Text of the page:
It is important to establish the fact that a poorly written literature review can destroy a scientific thesis. This causes you to lose credibility to your findings, which means your project paper cannot be acknowledged in future studies and it can also make your project writing lack structure or foundation. Not presenting a proper literature review gives your audience no way to justify the position of your proposed research. That is, they do not know if you are filling an identified gap or addressing a weakness in someone else’s study. If your literature review is not comprehensive enough you would lack the grounds on which to criticize an already existing or published material.
What should be done before you begin the literature review?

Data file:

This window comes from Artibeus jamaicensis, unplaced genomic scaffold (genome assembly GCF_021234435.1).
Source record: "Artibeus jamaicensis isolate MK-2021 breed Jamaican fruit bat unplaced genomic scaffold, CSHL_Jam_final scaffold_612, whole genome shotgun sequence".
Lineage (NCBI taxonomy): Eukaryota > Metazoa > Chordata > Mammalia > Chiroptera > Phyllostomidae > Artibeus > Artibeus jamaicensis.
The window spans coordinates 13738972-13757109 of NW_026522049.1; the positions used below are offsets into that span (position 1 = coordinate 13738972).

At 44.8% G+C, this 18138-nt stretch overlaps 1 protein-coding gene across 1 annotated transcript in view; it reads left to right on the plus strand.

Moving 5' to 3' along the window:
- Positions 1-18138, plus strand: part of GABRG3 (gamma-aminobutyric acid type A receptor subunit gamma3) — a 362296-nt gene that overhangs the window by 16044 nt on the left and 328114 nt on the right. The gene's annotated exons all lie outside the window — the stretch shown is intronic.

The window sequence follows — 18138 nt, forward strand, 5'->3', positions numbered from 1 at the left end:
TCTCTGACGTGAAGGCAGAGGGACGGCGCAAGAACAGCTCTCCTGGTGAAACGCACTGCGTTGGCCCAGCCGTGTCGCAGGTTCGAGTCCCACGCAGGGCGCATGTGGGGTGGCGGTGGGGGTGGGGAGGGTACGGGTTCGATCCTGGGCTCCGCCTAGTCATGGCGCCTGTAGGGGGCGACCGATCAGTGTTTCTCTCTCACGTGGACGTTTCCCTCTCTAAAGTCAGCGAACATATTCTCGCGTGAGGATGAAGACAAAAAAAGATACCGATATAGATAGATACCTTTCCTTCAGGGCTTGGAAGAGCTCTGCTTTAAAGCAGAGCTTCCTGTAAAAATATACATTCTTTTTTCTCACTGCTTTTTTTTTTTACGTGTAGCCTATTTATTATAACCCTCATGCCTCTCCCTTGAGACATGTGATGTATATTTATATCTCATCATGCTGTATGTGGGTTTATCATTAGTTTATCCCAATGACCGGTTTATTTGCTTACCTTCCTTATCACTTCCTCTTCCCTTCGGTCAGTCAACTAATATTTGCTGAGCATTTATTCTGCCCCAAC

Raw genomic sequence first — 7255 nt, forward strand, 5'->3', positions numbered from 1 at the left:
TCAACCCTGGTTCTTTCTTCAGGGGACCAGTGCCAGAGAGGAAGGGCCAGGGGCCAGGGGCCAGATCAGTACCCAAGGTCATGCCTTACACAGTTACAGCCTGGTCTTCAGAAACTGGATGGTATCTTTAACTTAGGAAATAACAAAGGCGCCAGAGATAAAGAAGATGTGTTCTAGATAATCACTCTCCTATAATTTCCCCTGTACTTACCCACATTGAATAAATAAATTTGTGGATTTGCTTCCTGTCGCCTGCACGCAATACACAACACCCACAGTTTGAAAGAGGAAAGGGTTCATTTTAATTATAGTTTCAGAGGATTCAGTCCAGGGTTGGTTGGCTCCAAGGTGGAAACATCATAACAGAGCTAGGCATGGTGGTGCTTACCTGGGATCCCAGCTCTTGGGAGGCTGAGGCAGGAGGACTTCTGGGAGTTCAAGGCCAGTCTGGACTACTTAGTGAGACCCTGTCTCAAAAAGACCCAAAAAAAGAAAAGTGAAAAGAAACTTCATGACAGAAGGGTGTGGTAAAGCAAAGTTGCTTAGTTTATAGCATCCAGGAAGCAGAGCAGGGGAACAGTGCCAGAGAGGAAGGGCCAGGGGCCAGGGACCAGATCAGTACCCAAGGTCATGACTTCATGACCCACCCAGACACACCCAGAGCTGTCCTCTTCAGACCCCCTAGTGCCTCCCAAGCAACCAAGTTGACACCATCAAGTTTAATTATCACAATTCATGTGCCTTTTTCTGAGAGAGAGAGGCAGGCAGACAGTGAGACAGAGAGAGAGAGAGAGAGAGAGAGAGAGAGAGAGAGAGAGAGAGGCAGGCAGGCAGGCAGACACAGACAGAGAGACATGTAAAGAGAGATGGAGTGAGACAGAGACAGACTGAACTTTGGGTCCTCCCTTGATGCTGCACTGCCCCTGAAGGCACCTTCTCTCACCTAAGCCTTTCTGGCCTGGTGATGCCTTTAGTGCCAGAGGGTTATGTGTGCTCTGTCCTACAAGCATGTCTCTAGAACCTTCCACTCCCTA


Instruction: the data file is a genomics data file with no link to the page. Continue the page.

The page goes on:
- Determine what materials are available with regards to the topic, what type of sources you would be consulting (books, journals, articles and websites. You can also decide to use all these sources to write your review) and how many of those sources should be included in your review.
- Find out what relevant information concerning the topic has been written in those materials.
- Identify the relationships and patterns that exist across the materials.
- Identify the strengths and weaknesses those materials contain.
- Identify the gaps in the research materials you are consulting.
- Identify any conflicting evidence in those materials.
When you have successfully done the above, then you can begin the process of writing the review.
Writing the review
The first thing to do as you write your literature review is to;